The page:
Israeli landscapes

The polygonal stone blocks of the Jerusalem wall, the flowers of desert cacti, the complexities of Arab geometrical designs: all are part of the background against which Zvi Hecker's Ramot Housing complex, published in the pages of Domus in 1985, should be contemplated.

This article was originally published in Domus 657 / January 1985

 

In this latest work by Zvi Hecker we see the same interest in morphology and space as is to be seen in his very first projects some twenty years ago. His area of activity has remained the same, too: the shores of the Mediterranean, the hills of Judaea and Samaria, Haifa, Tel Aviv, the Negev Desert, and, now, the rocky hill of Jerusalem. The polygonal stone blocks of the walls of Jerusalem, the geometrical flowers of desert cacti, the complexities of Arab geometrical designs: these all form part of the physical and mental background against which we must view the Ramot Housing complex, with its closely-packed volumes and dodecahedric faceting. The plan of the complex seems to be inspired by the five veins of a leaf, or the five fingers of a hand.

 

Hecker himself says that the final shape of the project derives from the structural arrangement of sunflower seeds, even though this helical design has not been carried through to the built stage. Nevertheless this history of the design's evolution is still of interest, revealing as it does interesting aspects of Zvi Hecker's approach and outlook.

Paesaggi d'Israele
Zvi Hecker, Ramot Housing, Domus 657 / January 1985. Page detail
Of all the variables contributing to the formation of a project, the structure of form as homogeneous division of three-dimensional space is certainly dominant here. The design, we may say, results from morphogenesis of a cellular cluster. There are, of course, precise mathematical laws governing this morphogenesis. The study of such laws is aided by a familiarity with morphogenesis in the world of Nature: in biological organisms an in the forms of minerals.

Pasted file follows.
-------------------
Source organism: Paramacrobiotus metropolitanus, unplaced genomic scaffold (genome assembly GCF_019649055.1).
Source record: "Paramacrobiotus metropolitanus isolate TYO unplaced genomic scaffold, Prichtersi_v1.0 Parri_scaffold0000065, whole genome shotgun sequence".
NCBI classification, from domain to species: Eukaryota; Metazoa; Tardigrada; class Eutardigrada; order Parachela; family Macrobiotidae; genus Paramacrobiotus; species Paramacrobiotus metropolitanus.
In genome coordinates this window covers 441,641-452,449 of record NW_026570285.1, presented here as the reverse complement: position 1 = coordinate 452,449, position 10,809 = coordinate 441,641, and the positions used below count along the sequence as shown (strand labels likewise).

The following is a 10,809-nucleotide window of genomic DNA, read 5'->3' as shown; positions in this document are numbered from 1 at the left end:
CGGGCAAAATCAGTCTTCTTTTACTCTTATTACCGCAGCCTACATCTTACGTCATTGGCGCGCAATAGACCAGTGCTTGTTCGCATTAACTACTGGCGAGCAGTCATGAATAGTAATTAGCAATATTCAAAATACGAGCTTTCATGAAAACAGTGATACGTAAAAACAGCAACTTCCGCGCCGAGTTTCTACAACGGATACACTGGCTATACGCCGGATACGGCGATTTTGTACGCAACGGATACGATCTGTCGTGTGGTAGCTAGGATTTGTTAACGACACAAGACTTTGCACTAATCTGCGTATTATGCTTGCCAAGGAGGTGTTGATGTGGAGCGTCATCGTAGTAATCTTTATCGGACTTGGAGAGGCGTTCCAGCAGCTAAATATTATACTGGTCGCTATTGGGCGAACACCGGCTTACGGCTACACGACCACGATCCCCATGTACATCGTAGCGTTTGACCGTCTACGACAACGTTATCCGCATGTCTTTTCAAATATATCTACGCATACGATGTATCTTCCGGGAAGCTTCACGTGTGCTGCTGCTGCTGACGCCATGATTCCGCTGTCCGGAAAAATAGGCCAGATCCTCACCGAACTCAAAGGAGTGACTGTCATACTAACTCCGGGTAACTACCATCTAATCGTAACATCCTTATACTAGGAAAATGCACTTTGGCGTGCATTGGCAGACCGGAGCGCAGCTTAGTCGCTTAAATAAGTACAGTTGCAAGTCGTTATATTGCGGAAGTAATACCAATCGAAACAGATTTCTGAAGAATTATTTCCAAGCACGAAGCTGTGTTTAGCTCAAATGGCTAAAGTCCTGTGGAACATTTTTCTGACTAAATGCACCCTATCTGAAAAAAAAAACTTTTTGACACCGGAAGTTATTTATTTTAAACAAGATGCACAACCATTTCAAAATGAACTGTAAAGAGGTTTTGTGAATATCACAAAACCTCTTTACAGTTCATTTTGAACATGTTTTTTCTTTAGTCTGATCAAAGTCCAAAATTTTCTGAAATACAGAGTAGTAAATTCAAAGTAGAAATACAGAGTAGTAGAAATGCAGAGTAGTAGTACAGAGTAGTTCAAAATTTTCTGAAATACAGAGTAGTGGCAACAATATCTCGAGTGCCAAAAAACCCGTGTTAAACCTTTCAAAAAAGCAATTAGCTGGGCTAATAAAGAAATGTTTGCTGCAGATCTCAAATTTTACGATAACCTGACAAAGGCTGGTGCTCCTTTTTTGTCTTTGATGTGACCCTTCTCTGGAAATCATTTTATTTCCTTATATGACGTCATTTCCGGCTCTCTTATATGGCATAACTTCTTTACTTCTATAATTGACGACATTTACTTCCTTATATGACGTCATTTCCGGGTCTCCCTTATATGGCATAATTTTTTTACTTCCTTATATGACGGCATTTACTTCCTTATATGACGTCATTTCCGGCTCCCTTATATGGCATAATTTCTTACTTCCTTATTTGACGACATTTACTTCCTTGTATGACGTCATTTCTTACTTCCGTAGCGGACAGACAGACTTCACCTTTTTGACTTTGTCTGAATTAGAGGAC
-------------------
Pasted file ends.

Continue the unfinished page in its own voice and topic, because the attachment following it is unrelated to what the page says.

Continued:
Hecker has an ecological outlook: man and nature to him are parts of a single system rather than polar opposites
From the philosophlcal point of view Hecker's reference to the natural physlcal world implies a belief in a continuity between this world and the artificial world of human artifacts. Mental and logical constants give structure to the artifact at a level of material organization that belongs to the artificial world, but which is also implicit in the material itself. In this approach, form does not follow function, but merely obeys its own inherent structural laws.
Paesaggi d'Israele
Zvi Hecker, Ramot Housing, Domus 657 / January 1985. Page detail
Now that it has become a fashion to criticize the functionalism of the Modern Movement, the path chosen by Hecker twenty years ago should be of generai interest, though it takes a different, and possibly opposite direction to that of the Postmodernism presently dominating the world stage to great critical acclaim. Postmodernism underlines the artificiality of artifacts, in particular those most blatantly non-natural products: the machine and the metropolis. Postmodern eclecticism and the selective Postmodern memory operate only within the symbolic media of the artificial world. Hecker, in contrast, has an ecological outlook: man and nature to him are parts of a single system rather than polar opposites.
Paesaggi d'Israele
Zvi Hecker, Ramot Housing, Domus 657 / January 1985. Page detail
The experimental air about the finished design provides a clue to Hecker's mental approach. And so, the Ramot Housing complex — quite beyond its effective response to local climate — is also of interest for its figurative solution to the problem of the interrelationship of habitat and environment. Figurative: in other words, not merely functional, yet not merely anti-functionalist either, in some sterile and polemical way. It communicates eloquently with the specific place in which it is, like a biological organism, like a desert plant in the desert. Maria Bottero
Paesaggi d'Israele
Zvi Hecker, Ramot Housing, Domus 657 / January 1985. Page detail

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